"The Second Coming" is a poetic description of a lurid scene. In the first stanza, the speaker tells of a falcon, lost in a "widening gyre," that is unable to the call of its falconer. ("Coming" 1) The speaker continues, "Things fall apart; the centre cannot hold; / Mere anarchy is loosened upon the world, / The blood-dimmed tide is loosed, and everywhere / The ceremony of innocence is drowned." ("Coming" 3-6) This is to say that a global apathy has developed for all things good that are preserved by innocence. The speaker emphasizes her/his point with the concluding lines of the first stanza. "The best lack all conviction, while the worst / Are full of passionate intensity." ("Coming" 7-8).
In the second Stanza, the speaker addresses an imminent revelation: the Second Coming. The speakers thoughts of a Second Coming are the impetus behind her/his troubling image of Spiritus Mundi (Latin for spirit of the world). This Spiritus Mundi is the spirit of the human race. This is represented by "A shape with a lion body and the head of a man," with "A gaze bland and pitiless as the sun;" namely, a sphinx. ("Coming" 14-15) The beast (the spirit of mankind) moves slowly, casting shadows; inhibiting the speaker's sight. The speaker continues stating her/his knowledge that the beast's twenty centuries of rest were disturbed by a single birth, "a rocking cradle." ("Coming" 20) Te speaker concludes wondering whom or what "slouches toward Bethlehem to be born." ("Coming" 21).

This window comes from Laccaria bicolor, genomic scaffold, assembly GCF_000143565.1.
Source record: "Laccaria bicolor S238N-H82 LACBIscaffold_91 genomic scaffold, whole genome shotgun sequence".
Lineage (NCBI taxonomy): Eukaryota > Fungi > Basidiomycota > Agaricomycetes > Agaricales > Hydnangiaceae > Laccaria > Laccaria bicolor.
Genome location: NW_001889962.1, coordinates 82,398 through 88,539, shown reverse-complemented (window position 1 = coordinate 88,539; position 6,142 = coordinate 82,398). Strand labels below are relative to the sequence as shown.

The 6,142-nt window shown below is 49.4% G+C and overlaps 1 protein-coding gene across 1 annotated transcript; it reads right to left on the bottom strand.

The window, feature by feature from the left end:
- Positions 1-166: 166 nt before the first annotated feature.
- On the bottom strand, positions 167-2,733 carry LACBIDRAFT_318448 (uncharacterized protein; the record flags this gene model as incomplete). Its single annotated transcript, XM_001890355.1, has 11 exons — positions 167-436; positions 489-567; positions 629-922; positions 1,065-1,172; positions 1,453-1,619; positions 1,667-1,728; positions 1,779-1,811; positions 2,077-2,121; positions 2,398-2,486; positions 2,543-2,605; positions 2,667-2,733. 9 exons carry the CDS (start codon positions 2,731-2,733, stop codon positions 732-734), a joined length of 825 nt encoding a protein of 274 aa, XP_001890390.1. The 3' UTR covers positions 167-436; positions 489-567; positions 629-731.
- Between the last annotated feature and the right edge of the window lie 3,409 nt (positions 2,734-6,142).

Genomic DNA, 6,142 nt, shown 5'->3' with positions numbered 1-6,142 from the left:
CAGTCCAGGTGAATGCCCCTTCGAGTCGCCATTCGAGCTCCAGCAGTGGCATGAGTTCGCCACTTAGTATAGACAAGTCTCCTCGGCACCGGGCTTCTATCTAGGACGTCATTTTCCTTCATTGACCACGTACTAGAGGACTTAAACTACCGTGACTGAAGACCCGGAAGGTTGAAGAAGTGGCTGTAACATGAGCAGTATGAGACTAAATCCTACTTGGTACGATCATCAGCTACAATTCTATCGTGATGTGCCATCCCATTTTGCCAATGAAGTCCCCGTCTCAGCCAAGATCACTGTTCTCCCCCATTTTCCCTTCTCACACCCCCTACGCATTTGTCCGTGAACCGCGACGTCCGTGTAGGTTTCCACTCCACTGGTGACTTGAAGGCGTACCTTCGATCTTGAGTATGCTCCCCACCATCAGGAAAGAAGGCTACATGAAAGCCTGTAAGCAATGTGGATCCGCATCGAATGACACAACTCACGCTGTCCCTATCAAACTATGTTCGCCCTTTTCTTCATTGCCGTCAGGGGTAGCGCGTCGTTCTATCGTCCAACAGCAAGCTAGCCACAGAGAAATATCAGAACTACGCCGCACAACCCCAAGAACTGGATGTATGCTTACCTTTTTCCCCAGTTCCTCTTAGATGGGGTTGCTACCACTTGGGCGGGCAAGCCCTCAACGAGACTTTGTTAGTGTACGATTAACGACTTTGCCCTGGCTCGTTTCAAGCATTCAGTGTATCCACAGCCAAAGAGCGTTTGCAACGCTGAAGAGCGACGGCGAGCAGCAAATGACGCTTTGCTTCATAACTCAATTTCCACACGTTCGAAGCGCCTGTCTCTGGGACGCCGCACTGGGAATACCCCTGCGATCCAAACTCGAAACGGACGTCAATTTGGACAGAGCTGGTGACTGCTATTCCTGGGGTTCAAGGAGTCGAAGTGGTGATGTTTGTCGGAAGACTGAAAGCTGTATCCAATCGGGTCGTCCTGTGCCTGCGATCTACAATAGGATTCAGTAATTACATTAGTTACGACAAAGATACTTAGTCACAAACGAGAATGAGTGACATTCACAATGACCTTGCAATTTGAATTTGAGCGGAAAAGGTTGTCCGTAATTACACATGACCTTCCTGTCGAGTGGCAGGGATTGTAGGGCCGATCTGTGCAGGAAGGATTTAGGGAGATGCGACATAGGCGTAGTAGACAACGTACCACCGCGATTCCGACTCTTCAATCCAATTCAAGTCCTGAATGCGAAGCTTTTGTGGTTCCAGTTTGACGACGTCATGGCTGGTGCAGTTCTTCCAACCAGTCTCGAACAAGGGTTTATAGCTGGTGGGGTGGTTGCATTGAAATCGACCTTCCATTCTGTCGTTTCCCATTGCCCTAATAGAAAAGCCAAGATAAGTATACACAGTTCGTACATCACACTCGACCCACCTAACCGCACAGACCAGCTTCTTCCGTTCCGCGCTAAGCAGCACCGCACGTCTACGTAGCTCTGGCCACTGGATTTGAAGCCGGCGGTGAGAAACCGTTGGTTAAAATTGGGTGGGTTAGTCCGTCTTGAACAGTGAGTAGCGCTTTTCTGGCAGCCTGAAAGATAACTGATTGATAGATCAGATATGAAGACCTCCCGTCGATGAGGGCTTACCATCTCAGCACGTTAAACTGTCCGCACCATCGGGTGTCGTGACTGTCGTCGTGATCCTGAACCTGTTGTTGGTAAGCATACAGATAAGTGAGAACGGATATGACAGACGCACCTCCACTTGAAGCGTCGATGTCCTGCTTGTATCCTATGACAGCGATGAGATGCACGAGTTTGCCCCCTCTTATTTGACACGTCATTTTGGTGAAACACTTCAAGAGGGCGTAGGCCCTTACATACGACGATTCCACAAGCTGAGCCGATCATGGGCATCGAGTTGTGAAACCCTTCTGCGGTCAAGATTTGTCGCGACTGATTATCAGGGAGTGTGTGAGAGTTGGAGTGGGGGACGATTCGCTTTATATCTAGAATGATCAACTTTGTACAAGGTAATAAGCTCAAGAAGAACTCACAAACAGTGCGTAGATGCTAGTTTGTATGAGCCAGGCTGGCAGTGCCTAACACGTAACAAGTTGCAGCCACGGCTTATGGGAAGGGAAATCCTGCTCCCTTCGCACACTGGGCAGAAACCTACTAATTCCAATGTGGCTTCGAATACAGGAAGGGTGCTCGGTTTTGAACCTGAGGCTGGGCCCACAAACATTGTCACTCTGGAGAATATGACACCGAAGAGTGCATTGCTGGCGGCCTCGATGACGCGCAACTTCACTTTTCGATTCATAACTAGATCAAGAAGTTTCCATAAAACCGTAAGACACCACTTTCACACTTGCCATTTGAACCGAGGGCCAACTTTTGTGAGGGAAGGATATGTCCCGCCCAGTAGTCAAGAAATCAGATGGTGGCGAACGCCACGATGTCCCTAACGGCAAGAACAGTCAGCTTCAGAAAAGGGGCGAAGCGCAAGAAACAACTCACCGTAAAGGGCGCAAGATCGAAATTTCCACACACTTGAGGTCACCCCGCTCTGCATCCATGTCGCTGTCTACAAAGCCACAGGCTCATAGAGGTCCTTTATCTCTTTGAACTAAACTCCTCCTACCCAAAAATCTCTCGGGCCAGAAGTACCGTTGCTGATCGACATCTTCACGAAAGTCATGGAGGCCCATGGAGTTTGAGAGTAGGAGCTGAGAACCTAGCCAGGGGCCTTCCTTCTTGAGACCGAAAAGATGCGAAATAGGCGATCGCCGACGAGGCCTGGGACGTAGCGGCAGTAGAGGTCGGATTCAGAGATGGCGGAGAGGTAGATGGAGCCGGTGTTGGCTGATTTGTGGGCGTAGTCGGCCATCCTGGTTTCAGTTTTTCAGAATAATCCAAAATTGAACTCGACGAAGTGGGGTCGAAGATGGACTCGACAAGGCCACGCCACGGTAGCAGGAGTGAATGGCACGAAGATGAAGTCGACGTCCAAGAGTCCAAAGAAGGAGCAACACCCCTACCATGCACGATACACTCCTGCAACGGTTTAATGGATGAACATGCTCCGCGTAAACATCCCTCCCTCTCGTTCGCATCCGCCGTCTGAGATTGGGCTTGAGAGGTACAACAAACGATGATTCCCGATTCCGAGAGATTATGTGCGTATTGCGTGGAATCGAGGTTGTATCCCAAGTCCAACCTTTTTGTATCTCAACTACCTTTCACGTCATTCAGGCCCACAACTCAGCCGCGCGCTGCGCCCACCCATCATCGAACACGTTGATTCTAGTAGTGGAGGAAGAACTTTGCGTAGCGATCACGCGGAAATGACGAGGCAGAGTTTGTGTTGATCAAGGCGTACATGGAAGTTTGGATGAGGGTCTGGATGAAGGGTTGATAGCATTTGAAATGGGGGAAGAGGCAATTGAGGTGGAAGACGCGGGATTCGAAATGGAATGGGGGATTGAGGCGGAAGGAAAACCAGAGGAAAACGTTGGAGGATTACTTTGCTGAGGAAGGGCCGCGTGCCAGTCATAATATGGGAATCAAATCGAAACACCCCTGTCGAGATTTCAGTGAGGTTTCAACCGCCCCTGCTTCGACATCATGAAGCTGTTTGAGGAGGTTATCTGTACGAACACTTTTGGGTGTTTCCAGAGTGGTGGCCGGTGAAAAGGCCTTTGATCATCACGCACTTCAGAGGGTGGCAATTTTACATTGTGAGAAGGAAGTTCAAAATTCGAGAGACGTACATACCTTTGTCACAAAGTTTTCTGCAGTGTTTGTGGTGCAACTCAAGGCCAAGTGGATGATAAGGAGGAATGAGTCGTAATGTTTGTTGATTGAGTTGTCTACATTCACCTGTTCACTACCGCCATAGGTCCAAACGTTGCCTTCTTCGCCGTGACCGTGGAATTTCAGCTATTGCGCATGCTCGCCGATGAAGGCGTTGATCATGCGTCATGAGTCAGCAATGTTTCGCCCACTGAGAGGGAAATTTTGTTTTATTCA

The majority of "The Second Coming" is written in free verse with unfrequented instances of iambic pentameter. An example of the aforementioned is "The falcon cannot hear the falconer." ("Coming" 2) In addition to a majority of free verse, the poem is dominated by free rhyme, with exceptions including "gyre" and "falconer" and "hold" and "word." .
Yeats utilizes a wealth of literary devices to enhance the meaning of his poem. Allusion is used to describe the ending of one era and the chaotic transition into the beginning of another era.